Approximately 80% of the rural population in developing countries do not have access to appropriate curative care. The primary health care (PHC) approach emphasizes promotive and preventive services. Yet most people in developing countries consider curative care to be more important. Thus, PHC should include curative and rehabilitative care along with preventive and promotive care. The conflict between preventive and curative care is apparent at the community level, among health workers from all levels of the health system, and among policy makers. Community members are sometimes willing to pay for curative services but not preventive services. Further, they believe that they already know enough to prevent illness. Community health workers (CHWs), the mainstays of most PHC projects are trained in preventive efforts, but this hinders their effectiveness, since the community expects curative care. Besides, 66% of villagers' health problems require curative care. Further, CHWs are isolated from health professionals, adding to their inability to effect positive change. Health professionals are often unable to set up a relationship of trust with the community, largely due to their urban-based medical education. They tend not to explain treatment to patients or to simplify explanations in a condescending manner. They also mystify diseases, preventing people from understanding their own bodies and managing their illnesses. National governments often misinterpret national health policies promoting PHC and implement them from a top-down approach rather than from the bottom-up PHC-advocated approach. Nongovernmental organizations (NGOs) and international agencies also interpret PHC in different ways. Still, strong partnerships between government, NGOs, private sector, and international agencies are needed for effective implementation of PHC. Yet, many countries continue to have complex hierarchical social structures, inequitable distribution, and inadequate resources, making it difficult to implement effective PHC.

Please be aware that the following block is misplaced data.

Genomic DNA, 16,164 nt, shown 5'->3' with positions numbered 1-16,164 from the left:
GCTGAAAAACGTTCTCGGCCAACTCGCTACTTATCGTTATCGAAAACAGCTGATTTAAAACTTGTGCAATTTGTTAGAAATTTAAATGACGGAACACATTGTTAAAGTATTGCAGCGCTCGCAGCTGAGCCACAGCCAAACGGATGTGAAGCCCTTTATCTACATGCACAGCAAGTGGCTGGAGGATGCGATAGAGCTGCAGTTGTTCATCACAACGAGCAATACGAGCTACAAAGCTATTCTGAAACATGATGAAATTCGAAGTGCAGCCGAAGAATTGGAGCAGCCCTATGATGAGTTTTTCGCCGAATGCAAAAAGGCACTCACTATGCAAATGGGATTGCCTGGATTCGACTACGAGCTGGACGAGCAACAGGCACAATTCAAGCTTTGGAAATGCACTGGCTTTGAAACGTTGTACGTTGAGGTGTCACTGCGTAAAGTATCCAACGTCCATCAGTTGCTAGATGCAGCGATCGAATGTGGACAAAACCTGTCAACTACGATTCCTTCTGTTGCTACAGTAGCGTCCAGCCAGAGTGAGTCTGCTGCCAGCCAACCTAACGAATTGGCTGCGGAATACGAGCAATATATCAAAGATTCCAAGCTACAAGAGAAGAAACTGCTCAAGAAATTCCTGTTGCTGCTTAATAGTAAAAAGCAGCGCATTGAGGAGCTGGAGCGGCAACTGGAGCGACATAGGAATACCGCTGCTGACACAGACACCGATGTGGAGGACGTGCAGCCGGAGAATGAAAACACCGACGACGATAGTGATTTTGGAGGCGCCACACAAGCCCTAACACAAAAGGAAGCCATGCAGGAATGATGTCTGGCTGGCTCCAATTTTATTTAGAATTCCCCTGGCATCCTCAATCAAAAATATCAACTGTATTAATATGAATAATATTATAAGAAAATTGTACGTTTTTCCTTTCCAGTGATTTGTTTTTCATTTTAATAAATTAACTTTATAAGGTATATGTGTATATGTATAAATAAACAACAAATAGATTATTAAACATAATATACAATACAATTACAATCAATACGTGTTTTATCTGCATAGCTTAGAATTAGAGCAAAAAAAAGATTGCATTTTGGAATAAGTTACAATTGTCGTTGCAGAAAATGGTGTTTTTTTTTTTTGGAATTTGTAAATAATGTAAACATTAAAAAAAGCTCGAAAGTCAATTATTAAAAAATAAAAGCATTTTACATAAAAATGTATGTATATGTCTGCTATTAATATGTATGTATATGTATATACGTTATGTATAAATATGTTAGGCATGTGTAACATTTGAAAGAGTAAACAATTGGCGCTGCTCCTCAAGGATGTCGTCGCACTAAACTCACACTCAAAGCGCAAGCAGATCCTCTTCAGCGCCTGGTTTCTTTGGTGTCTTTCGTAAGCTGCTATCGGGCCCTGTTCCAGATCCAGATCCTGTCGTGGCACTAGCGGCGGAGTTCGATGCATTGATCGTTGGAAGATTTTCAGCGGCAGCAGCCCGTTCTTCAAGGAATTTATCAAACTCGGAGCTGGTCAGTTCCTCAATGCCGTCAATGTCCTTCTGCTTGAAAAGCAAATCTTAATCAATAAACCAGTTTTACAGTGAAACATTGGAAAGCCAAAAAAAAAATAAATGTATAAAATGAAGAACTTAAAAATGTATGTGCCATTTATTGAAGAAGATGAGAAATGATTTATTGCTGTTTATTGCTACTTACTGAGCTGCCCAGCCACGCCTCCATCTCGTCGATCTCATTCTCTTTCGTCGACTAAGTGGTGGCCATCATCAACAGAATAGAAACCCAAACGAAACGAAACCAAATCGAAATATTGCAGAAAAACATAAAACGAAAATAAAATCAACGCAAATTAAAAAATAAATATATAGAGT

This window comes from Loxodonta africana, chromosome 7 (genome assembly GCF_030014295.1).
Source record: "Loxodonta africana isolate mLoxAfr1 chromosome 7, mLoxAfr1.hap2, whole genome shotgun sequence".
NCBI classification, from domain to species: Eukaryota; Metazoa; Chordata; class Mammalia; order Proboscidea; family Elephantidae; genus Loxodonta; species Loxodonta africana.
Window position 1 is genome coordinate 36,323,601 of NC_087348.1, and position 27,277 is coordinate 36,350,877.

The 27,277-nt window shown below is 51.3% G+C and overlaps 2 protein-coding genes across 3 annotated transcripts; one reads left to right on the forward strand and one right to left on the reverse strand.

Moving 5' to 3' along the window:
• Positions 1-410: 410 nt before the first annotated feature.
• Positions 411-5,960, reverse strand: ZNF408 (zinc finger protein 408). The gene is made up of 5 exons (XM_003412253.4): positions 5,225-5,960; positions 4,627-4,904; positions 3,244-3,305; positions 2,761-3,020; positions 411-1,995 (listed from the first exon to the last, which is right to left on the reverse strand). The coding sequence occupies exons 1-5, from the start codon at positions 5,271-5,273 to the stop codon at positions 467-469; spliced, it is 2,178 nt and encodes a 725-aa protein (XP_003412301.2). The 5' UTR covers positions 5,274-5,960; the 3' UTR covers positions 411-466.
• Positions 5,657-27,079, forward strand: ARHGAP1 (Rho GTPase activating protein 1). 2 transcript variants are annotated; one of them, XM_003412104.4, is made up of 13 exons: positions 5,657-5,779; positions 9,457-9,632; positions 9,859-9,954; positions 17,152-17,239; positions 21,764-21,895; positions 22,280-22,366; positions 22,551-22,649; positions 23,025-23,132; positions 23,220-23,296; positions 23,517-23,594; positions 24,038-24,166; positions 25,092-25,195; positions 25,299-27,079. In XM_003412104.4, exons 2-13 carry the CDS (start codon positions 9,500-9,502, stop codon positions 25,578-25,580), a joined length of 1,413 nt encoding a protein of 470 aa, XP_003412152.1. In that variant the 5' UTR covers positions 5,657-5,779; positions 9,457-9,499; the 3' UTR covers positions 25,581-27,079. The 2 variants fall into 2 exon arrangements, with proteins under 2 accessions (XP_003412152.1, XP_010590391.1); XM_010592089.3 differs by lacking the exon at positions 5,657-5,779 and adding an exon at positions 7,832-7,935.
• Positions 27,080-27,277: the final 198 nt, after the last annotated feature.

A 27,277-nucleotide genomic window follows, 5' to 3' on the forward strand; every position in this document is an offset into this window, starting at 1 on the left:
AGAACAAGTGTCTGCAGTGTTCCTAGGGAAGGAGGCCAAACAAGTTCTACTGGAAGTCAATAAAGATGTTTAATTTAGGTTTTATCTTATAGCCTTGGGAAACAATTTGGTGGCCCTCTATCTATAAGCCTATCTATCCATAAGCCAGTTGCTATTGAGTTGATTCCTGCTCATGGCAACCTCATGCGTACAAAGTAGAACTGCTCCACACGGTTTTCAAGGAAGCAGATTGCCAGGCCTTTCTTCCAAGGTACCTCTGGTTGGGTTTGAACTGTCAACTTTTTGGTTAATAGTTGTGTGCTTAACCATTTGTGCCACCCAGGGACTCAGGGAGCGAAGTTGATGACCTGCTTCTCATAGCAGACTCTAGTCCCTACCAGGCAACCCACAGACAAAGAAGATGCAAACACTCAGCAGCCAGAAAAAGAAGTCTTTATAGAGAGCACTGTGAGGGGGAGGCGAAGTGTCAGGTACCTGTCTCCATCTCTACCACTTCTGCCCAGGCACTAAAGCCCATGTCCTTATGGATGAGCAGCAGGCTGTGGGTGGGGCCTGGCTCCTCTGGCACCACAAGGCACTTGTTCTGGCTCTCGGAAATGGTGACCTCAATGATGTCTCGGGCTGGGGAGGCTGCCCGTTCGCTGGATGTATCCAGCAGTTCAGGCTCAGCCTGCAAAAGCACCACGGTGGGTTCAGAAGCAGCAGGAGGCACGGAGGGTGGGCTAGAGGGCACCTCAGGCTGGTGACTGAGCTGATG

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  15. 65